Affordable housing push pays off

by Dale Kueter, Gazette staff writer

The Gazette, Apr. 9, 1995

Mary Schoen-Clark rattles off housing statistics, unrolls drawings and points to building projects marked by color-coded pins on a city map like the development guru she is.

She hammers away at the need for affordable housing in Cedar Rapids like a contractor pushing a new subdivision.

Schoen-Clark is president and CEO of the Metro Area Housing Program (MAHP). MAHP, headquartered at Ninth Avenue SE near the river, is not a fancy place. On the outside it looks like a World War II bomber hangar.

Looks deceive. In a mere three years, Schoen-Clark and MAHP have built an enviable record: 68 apartment units rented to families; 14 distressed houses acquired and renovated for rent or sale; 62 apartment units under construction; 123 more being planned.

“Our biggest challenge has been to get people to understand we’re not creating the projects or Cabrini Green,” she says, referring to big-city housing efforts with big-problem reputations. “Until two years ago there was a strong anti-affordable housing feeling in this city.”

The climate today is much improved. Schoen-Clark, MAHP board members and financial advisers have convinced civic leaders that affordable housing is a major need.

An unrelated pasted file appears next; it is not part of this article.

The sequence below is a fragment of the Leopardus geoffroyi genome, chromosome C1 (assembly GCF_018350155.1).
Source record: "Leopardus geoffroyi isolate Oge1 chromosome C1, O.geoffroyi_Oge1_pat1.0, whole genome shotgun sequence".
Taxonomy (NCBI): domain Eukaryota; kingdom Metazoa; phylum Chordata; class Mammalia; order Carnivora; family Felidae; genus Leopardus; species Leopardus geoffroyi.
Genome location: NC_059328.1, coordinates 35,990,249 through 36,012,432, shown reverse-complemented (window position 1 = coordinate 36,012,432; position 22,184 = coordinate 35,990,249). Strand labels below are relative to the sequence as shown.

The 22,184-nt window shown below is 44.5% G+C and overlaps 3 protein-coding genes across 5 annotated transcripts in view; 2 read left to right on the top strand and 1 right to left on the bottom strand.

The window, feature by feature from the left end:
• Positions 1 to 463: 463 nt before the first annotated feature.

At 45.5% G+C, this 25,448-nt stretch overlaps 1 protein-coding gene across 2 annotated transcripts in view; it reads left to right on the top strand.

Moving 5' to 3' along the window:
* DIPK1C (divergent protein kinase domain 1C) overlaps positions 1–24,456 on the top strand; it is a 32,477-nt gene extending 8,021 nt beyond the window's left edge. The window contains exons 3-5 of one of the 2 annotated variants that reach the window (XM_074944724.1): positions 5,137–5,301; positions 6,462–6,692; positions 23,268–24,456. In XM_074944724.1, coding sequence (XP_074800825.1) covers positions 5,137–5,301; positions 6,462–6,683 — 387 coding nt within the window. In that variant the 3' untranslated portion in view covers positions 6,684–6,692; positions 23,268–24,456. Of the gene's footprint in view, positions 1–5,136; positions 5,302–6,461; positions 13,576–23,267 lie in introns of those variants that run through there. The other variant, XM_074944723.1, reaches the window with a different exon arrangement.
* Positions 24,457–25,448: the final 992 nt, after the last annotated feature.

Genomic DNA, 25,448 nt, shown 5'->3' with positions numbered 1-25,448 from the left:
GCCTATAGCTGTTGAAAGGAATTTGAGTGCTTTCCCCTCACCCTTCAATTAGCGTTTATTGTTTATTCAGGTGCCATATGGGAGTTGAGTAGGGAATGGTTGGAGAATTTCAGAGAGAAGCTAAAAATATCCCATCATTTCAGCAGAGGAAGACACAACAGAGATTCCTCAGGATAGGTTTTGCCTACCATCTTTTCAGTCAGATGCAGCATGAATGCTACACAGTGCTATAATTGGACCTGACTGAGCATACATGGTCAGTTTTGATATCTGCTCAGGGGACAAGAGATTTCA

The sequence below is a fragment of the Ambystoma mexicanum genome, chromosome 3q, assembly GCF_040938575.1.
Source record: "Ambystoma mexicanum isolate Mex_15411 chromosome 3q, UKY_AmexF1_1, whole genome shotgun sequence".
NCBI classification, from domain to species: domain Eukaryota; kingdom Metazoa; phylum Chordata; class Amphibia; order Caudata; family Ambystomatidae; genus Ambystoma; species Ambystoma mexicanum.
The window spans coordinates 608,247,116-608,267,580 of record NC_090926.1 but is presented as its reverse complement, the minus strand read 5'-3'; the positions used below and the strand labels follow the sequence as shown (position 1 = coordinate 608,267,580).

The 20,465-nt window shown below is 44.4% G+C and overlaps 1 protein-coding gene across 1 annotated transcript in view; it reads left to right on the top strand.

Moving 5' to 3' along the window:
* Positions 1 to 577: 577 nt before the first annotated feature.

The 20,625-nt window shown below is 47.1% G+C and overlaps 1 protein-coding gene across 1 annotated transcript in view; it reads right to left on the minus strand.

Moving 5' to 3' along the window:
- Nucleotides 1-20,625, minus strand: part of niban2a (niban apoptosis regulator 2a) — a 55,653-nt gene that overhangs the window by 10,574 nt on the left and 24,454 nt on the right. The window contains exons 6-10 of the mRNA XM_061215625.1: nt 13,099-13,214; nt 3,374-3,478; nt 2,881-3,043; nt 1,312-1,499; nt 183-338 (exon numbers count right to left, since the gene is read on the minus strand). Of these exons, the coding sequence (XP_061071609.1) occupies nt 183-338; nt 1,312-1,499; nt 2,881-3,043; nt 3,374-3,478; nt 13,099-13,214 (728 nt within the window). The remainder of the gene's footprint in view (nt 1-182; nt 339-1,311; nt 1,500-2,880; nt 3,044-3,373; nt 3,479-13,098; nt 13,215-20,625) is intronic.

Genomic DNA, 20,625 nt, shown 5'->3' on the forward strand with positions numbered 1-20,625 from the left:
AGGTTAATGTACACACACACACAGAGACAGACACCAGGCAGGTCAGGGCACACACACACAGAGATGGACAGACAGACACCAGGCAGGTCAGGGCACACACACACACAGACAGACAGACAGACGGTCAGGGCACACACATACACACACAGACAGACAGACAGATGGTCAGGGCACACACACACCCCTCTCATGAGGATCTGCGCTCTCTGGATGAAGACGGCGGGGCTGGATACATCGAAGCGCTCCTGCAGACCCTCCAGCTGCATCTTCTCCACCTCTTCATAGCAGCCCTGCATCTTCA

The economic profile of Cedar Rapids, she says, is significantly different than it was a decade ago. Manufacturing jobs with good wages and benefits have been replaced by lower-paying service industry jobs.

“If your pay is $6 to $8 an hour and you don’t have health care coverage, you can be in big trouble.” Housing that is affordable for these people, she says, is scarce.

“We have no vacancies,” says Schoen-Clark.

MAHP is a non-profit agency that acquires dilapidated houses — often abandoned — that can be fixed up. It rents the houses, or, working with banks, helps arrange sales — sometimes with reduced mortgage rates.

To bring down the price, MAHP retains the land and leases it to the buyer for 99 years.

Using a three percent state loan, it acquired and revamped the old 16-unit Brown Apartments at Twelfth Street and Fourth Avenue SE.

MAHP is developing Agin Court, a new complex of six eight-plex apartment buildings off Blairs Ferry Road NE near Hiawatha. The 4.3 acres were donated by AEGON USA. A combination of state loans, a federal grant and local bank loan are being used for financing. The city donated sewer lines and granted a 10-year tax abatement on buildings.

MAHP obtained a grant and was the catalyst in Hill Top Manor, a 54-unit subsidized housing apartment for the elderly in Marion. The complex, 439 Lindale Dr., is owned by a non-profit group and managed by MAHP.

MAHP has acquired the old five-story Witwer warehouse at 905 Third St. SE and will convert it into 67 two- and three-bedroom apartments. Work will begin in June.